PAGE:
Quite apart from what anyone tells you about the normativeness of a schema, you can determine that the schema associated with a recommendation is informative, not normative, if it does not appear in TR space. This is a subdirectory of the W3 website named 'tr' and used to publish all technical recommendations of the W3C. In the case of XForms, the schema lives in the working group space, not TR space, so it is informative.
However, the location of the schema isn't really the deciding factor for me. Even if a schema did appear in TR space, it still would only be informative in my opinion because there are lots of language constraints that you just cannot express in schema but which are expressed in the recommendation. A number of great examples of this can be found in XForms, two of which are explained below.
Perhaps the easiest is the use of XPath expressions in XForms. In the XForms schema, a number of the attributes like
<xsd:simpleType name="XPathExpression"> <xsd:restriction base="xsd:string"/> </xsd:simpleType>
Shock of shocks, it's a no-restriction restriction from the base type of
The point is that schema just can't touch this. But, the rules of XPath are clearly and normatively defined in the XPath recommendation, and the XForms recommendation dutifully cites XPath in its list of normative references. That's why the recommendation text is normative and the schema isn't.
Not to put too fine a point on this, but you might claim that the XPath example is a perverse one. Well, it's not the only one. For example, a number of XForms elements like
John M. Boyer 060000VMNY 1,776 Views
The Workplace Forms Designer allows the form author to use an XML schema to automatically generate the instance data for an XForms model. The data nodes are needed to allow drag-and-drop associations to be created between the data and user interface components. You can drag from an existing UI control onto the data to make the association, or you can drag the data onto the form design canvas to cause the creation of a UI control that will then be bound to the data node. Either way, in XForms the association is made between instance data nodes and UI controls.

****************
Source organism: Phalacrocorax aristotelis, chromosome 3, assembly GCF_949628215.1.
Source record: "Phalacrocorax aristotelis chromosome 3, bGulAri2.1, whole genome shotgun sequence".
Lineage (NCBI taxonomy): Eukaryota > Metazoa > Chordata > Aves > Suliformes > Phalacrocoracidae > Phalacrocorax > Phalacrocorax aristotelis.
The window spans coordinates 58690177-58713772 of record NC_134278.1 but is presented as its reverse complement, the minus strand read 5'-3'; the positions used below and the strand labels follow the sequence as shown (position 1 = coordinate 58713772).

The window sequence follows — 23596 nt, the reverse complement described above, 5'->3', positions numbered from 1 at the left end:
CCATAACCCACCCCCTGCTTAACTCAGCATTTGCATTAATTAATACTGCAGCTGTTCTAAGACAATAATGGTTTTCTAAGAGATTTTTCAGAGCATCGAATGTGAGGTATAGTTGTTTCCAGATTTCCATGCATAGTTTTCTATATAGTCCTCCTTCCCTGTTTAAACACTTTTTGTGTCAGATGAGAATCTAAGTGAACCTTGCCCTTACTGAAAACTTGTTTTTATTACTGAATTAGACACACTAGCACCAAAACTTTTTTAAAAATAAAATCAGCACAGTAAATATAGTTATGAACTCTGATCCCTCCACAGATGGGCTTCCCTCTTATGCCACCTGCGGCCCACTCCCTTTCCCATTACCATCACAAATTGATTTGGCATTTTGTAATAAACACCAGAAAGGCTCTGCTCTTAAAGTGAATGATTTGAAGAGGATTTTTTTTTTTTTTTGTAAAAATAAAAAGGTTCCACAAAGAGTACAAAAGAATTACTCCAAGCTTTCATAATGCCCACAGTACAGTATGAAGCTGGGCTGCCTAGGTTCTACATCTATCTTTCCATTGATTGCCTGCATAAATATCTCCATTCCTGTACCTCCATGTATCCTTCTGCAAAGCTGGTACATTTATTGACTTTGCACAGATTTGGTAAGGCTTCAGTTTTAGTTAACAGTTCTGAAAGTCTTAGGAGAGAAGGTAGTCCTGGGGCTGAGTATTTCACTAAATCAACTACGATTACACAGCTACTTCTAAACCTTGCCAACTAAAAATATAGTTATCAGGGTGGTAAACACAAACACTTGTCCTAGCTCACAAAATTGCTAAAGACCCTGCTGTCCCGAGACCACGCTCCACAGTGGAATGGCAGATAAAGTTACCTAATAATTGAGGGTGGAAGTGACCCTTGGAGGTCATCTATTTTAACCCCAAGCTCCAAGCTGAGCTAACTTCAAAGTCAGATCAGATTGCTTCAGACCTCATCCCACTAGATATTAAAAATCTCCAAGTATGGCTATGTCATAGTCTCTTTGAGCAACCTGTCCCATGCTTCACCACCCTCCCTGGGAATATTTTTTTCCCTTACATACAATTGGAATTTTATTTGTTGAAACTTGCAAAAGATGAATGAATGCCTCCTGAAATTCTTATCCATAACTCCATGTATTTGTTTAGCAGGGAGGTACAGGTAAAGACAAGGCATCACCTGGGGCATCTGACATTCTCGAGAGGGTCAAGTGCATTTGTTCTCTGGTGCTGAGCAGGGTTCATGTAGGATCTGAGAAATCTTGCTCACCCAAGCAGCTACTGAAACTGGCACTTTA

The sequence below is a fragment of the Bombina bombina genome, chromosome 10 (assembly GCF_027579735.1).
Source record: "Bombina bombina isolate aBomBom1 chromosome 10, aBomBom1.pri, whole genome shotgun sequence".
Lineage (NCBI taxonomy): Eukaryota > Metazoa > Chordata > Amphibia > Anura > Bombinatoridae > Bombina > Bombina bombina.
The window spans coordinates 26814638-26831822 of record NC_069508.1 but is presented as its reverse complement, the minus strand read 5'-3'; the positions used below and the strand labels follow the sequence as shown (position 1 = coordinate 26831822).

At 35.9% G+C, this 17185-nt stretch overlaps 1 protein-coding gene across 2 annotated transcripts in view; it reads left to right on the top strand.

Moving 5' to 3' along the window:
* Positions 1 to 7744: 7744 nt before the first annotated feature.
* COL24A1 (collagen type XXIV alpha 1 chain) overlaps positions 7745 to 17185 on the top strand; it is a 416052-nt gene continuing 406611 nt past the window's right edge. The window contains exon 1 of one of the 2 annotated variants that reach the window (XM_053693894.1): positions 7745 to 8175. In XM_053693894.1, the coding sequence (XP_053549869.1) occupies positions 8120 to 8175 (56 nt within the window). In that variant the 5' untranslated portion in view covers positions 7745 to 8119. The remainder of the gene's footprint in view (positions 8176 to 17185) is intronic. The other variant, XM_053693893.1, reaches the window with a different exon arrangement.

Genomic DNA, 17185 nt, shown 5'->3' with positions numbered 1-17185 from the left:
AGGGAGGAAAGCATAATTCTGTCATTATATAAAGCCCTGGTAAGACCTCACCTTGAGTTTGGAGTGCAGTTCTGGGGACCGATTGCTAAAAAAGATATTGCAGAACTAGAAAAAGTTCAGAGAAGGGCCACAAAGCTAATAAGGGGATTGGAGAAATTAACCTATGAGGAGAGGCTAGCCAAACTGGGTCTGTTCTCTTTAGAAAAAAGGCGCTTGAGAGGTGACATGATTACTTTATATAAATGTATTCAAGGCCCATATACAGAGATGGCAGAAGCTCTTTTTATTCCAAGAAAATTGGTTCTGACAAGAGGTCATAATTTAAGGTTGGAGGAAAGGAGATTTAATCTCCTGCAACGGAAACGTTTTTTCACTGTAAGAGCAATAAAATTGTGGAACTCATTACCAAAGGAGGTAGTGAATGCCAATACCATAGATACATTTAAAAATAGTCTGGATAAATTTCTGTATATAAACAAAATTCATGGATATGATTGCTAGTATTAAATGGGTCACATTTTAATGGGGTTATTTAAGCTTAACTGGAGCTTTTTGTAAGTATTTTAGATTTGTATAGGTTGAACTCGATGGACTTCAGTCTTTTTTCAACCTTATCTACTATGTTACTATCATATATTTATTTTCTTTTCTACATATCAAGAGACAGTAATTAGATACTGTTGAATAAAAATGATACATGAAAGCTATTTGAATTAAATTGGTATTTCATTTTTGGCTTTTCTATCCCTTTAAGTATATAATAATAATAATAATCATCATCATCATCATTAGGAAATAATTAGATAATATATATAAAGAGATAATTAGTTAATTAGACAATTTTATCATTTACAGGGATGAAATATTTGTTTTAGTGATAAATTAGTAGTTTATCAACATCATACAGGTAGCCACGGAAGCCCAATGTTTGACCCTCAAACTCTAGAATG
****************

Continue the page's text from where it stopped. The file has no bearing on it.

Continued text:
This is true even when the XML schema contains an element whose content is a choice. When this happens, the Workplace Forms Designer generates data according to the content of all possible choices. This allows form design to proceed for each of the possible choices. The expectation from XForms is that the form author will make all of the possible choices be non-relevant except the one actually chosen by the end-user. For example, if you have a choice of address block based on country selection, once you select "UK" then you get the UK address block, and once you select "US" then you get the US address block, and so forth. All address blocks other than the one for the selected country become non-relevant.
The use of non-relevance in XForms is significant. It affects two things, but the most important is that all non-relevant nodes are removed from XML data at the start of submission processing. This is important because an XML element with a schema choice content model is not valid until all but one of the choices is removed. This is called "pruning non-relevant nodes" in XForms, and it means that XForms does not expect instance data to be schema valid
The public Forms working group mail list has been getting some traffic recently about a correction we made to XForms 1.0 in the second edition. Under the original recommendation, XForms processors had to take a snapshot of initial instance data before any data is filled in so that the empty version of the data can be used to insert new rows of data into a repeat. This is an idea that looks elegant at first, but it breaks down really quickly.
In language design, it is important to have a balance between the appearance of elegance and elegance in fact. Keep things as simple as possible, but no simpler! The initial data snapshot idea is too simple because it works in some cases, in others it only works with a highly sophisticated implementation, and in some reasonable use cases, the insert simply could not act as specified if the initial data snapshot method is used. For example, if the initial instance data did not contain the prototype because the repeating data is obtained by a submission after the form starts, then the insert would fail.
Due to these difficulties, many processors did not even implement the idea. Instead, they were implementing the insert action by making a copy of the last node in the currently running instance data. To correct the design and reflect the will of the XForms community, the recommendation was amended to say that insert creates a new node by copying the last node of its nodeset.
At the same time, XForms was also corrected to say that insert and delete perform no operation when their nodesets resolve to empty nodeset. It seems obvious to say this because if there are no nodes in the delete nodeset, then there is nothing to delete, and if there are no nodes in the insert nodeset, then you wouldn't know where to put a newly duplicated node even if you had one. However, we decided to explicitly say this so that all implementors would know to check for this condition rather than, say, assume they should fail with a binding exception. The reason is that the no-op behavior actually comes in quite handy in solving the full spectrum of use cases for repeats.